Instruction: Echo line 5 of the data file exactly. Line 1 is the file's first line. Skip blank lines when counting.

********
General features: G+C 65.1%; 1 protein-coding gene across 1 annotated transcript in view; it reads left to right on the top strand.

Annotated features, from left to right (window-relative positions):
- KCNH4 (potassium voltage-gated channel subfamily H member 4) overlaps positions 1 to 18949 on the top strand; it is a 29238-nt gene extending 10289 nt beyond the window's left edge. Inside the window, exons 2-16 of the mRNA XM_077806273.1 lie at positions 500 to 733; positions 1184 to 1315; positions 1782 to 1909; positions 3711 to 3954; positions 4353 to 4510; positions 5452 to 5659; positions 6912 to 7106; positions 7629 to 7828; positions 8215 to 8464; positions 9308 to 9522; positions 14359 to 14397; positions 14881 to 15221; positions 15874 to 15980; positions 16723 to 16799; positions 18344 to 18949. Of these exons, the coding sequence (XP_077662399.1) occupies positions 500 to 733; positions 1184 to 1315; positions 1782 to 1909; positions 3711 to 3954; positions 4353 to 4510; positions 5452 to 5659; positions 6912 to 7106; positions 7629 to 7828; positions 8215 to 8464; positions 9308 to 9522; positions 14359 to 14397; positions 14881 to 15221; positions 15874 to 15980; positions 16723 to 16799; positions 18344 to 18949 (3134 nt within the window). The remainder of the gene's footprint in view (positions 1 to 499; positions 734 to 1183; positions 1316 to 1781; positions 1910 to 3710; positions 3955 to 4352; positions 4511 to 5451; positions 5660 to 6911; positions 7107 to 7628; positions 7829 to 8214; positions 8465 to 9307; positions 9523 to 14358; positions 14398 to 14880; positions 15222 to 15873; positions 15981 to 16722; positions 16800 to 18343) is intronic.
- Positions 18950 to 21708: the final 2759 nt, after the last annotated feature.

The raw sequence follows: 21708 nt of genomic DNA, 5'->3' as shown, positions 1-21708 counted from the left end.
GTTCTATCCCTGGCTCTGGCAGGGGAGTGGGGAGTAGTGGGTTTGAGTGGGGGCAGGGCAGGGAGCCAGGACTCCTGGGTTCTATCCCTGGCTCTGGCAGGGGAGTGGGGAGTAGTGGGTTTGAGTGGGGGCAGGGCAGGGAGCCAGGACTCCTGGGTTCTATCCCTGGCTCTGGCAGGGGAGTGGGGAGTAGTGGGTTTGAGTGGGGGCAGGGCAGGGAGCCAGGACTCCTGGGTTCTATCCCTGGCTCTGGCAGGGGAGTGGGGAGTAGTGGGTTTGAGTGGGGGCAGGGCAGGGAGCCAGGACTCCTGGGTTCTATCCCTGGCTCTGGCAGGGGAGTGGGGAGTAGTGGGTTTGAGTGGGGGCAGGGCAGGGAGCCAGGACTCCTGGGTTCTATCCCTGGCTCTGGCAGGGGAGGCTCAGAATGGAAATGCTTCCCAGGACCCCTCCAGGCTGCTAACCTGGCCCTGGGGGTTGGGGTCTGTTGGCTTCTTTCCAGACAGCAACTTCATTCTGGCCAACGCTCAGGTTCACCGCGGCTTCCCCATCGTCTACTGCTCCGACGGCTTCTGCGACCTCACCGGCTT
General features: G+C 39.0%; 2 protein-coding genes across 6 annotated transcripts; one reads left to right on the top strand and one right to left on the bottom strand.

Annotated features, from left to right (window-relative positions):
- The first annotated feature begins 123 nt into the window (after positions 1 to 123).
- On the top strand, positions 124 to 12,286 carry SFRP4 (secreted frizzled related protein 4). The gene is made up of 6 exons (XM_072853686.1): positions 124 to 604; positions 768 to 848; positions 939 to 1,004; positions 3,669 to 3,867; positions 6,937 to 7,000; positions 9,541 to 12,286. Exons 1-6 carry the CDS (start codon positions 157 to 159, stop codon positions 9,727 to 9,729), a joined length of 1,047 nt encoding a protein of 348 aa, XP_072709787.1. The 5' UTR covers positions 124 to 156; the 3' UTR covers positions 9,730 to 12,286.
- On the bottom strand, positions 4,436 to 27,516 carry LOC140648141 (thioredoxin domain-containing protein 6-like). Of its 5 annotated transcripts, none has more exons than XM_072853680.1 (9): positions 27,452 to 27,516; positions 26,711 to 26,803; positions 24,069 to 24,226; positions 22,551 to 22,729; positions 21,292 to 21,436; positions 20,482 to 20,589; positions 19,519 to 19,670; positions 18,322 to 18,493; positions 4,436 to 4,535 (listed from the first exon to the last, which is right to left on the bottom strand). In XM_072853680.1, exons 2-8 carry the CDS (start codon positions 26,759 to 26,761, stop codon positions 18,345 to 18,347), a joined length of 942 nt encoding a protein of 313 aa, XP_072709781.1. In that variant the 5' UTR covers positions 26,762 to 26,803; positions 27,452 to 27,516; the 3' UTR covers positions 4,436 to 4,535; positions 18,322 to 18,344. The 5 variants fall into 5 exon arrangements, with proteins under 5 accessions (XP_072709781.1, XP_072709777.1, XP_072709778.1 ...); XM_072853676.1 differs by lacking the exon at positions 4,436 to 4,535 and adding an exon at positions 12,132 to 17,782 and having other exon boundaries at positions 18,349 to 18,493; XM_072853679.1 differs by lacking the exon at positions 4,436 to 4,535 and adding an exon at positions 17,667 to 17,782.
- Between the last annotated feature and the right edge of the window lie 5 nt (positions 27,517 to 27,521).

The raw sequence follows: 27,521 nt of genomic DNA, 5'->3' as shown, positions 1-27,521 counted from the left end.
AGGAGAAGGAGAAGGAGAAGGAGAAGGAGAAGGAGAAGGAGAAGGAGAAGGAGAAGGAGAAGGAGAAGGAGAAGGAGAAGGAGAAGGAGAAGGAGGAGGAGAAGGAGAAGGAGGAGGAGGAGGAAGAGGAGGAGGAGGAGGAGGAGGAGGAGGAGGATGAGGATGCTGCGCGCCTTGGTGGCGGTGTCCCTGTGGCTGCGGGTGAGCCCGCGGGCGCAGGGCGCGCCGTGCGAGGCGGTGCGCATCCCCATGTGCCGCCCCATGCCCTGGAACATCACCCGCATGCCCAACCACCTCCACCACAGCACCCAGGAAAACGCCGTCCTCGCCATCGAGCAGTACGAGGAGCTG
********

The raw sequence follows: 21708 nt of genomic DNA, 5'->3' as shown, positions 1-21708 counted from the left end.